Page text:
UPDATE – Sorry to disappoint everyone, but I’ve now found out that this was an April Fools Day Hoax!
New evidence discovered in the Royal Naval Museum’s archives has shown that HMS Victory, Nelson’s Flagship at the Battle of Trafalgar, was afloat in 1933 for that year’s Navy Week.
While researching Navy Days the Museum’s Head Curator found a logbook kept by a young officer onboard HMS Hood, the famous battlecruiser that was based in Portmouth at the time:
‘The entire Gunroom has had the good fortune to be appointed to the … Victory, which is due to sail for a fortnight’s cruise.’
Previously it had been thought that Victory had entered dry dock in 1922, and had remained there ever since. This fascinating new evidence suggests that in fact 11 years later, with a degree of towing, she managed to sail as far as Dover. The young officer commented further:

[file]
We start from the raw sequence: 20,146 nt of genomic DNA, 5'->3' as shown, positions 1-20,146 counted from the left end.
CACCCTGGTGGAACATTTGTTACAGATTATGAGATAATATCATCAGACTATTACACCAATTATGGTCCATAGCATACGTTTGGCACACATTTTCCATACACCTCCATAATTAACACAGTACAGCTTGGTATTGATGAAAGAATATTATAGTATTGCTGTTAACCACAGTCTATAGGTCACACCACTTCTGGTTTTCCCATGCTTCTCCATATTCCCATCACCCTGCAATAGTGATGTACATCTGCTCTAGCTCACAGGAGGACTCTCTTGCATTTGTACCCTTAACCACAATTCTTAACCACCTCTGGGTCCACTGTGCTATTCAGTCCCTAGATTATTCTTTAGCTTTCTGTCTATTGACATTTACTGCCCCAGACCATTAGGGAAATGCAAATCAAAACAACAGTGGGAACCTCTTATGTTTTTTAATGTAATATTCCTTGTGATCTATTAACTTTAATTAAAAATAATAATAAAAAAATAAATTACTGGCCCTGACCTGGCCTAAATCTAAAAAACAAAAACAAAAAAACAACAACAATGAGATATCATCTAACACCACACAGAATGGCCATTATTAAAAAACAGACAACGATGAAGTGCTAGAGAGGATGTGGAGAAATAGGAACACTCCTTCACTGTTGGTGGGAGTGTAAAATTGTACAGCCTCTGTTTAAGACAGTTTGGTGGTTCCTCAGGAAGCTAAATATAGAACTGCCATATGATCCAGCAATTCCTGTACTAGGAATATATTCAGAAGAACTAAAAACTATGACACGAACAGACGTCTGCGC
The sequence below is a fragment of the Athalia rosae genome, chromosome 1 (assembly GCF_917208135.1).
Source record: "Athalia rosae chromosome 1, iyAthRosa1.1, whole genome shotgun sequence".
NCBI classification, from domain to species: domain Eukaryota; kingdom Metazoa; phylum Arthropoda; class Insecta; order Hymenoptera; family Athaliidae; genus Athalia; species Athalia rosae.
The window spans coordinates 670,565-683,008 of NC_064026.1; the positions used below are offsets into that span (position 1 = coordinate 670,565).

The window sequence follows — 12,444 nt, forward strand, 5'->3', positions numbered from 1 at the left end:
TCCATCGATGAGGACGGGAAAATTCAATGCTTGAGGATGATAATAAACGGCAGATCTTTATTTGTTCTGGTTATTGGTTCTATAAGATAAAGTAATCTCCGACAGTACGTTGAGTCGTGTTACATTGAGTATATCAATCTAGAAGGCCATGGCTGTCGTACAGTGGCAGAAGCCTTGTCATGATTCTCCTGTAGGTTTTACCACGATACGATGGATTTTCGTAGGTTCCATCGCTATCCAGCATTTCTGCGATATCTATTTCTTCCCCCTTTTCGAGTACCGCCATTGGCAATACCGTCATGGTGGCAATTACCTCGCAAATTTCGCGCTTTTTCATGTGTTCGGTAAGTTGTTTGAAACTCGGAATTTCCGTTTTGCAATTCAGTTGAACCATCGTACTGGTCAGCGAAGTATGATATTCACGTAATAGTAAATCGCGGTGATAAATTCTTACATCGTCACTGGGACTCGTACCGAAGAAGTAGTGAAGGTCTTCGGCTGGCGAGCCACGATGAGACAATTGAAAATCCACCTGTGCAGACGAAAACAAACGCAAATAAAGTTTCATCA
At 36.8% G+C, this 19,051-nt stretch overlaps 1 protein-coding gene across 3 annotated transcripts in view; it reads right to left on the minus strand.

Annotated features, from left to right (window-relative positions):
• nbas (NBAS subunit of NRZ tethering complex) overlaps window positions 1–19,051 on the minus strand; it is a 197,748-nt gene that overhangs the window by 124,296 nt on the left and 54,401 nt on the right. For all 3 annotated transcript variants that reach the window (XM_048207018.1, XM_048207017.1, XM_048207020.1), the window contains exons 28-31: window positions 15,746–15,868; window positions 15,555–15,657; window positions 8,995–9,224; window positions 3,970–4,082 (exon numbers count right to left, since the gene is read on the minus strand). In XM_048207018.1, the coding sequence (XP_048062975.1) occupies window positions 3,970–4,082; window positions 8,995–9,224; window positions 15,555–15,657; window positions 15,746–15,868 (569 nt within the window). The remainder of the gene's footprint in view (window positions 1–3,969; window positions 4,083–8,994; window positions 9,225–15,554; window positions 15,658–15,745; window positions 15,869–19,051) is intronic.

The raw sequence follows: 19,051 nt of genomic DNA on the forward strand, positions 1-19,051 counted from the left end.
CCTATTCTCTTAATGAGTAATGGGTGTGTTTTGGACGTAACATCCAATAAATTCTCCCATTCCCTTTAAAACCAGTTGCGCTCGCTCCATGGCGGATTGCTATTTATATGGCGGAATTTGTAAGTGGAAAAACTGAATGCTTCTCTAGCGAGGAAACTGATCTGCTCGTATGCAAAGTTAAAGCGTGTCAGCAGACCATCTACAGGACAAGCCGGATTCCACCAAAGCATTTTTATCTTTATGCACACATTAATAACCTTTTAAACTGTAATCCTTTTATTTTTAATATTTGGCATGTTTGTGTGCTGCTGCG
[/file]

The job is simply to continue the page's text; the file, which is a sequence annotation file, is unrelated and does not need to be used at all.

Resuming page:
‘the greatest advantage gained in this fortnight is the unique experience of how a square-rigged ship – especially the old heavy bluff-bowed type – was handled’
Navy Week began in 1927, and was the forerunner of Navy Days. This years event takes place from 30 July to 1 August in Portsmouth Naval Base.